What happens at an appointment for a breast lump?
If you feel a lump or anything unusual in your breast, see your healthcare provider. Here’s what you can expect at the initial appointment:
- Health history: Your provider asks you about your symptoms, medical history, and family history.
- Breast exam (mammogram or ultrasound): These imaging scans provide detailed views of the breast.
- Discussion about other tests you might need: Your provider may want to examine the lump further.
- What tests might I need for a breast lump?
Depending on the exam at your initial appointment, your provider may schedule other tests, including:
- Breast MRI: This imaging scan uses magnetic fields to create detailed breast images.
- Needle aspiration: Using a needle, your healthcare provider removes a sample of cells for evaluation.
- Biopsy: This procedure removes a larger tissue sample for analysis. There are several types of biopsy procedures. During a core biopsy, surgeons or radiologists use a larger needle to remove a tissue sample. During an excisional biopsy, surgeons remove the entire breast lump and surrounding tissue.
Will lumps go away on their own?
Sometimes, lumps disappear on their own. Younger people may get lumps related to the menstrual cycle (period). Those lumps go away by the end of the cycle. However, always notify your healthcare provider about any lumps. Your provider can figure out what is causing the lump and determine if it needs further workup or treatment.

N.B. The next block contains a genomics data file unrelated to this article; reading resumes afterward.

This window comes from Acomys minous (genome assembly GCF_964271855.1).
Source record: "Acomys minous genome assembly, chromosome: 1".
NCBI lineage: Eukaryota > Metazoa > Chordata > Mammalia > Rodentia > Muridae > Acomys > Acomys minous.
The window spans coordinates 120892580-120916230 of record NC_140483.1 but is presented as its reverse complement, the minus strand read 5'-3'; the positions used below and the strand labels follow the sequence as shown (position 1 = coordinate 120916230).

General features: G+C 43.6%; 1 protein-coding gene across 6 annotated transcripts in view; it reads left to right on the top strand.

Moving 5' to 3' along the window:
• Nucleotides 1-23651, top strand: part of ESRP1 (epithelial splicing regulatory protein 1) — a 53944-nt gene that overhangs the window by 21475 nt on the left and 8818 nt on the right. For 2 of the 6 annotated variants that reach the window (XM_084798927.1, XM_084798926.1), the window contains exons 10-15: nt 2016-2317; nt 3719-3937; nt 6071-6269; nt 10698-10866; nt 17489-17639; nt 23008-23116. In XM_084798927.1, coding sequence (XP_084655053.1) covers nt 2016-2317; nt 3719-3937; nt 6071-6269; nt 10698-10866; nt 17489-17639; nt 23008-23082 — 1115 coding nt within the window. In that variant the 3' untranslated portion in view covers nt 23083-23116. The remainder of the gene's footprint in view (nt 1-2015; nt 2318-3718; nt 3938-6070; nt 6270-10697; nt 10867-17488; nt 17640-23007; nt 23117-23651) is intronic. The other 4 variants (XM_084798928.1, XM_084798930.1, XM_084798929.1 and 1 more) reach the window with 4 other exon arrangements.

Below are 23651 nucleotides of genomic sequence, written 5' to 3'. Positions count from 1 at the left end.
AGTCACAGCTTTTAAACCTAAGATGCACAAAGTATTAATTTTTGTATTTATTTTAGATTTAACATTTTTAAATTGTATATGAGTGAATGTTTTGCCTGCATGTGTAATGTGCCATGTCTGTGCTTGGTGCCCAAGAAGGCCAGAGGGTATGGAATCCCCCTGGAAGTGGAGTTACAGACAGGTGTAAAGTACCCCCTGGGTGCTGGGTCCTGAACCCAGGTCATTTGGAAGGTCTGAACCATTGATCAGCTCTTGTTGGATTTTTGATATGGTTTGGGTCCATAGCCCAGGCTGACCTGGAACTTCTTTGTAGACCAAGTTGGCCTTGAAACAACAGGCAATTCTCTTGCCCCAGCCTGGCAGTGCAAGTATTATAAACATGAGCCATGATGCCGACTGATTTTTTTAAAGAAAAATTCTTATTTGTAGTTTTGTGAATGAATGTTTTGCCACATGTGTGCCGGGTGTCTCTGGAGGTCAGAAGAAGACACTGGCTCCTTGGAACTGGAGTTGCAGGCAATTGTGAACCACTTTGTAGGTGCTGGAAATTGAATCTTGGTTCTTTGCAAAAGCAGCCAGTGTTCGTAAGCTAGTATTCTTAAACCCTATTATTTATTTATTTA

How are breast lumps treated?
Treatment for a breast lump depends on the cause. Some lumps don’t require any treatment.
- Breast lump treatments include:
- Antibiotics for a breast infection.
- Fluid drainage for a breast cyst.
- Excisional biopsy to remove the mass.
- Cancer treatment if the lump is breast cancer. Cancer therapies may include lumpectomy, mastectomy, chemotherapy and radiation therapy.
How can I maintain good breast health?
Pay attention to your body. If you notice changes or something feels off, talk to your healthcare provider. Ways to keep your breasts healthy:
- Be aware of breast changes and report any concerns to your healthcare provider.
- Talk to your healthcare provider about screening options.
- Know your breast density and how it may affect your mammogram.
- Report changes in your family history to your provider every year.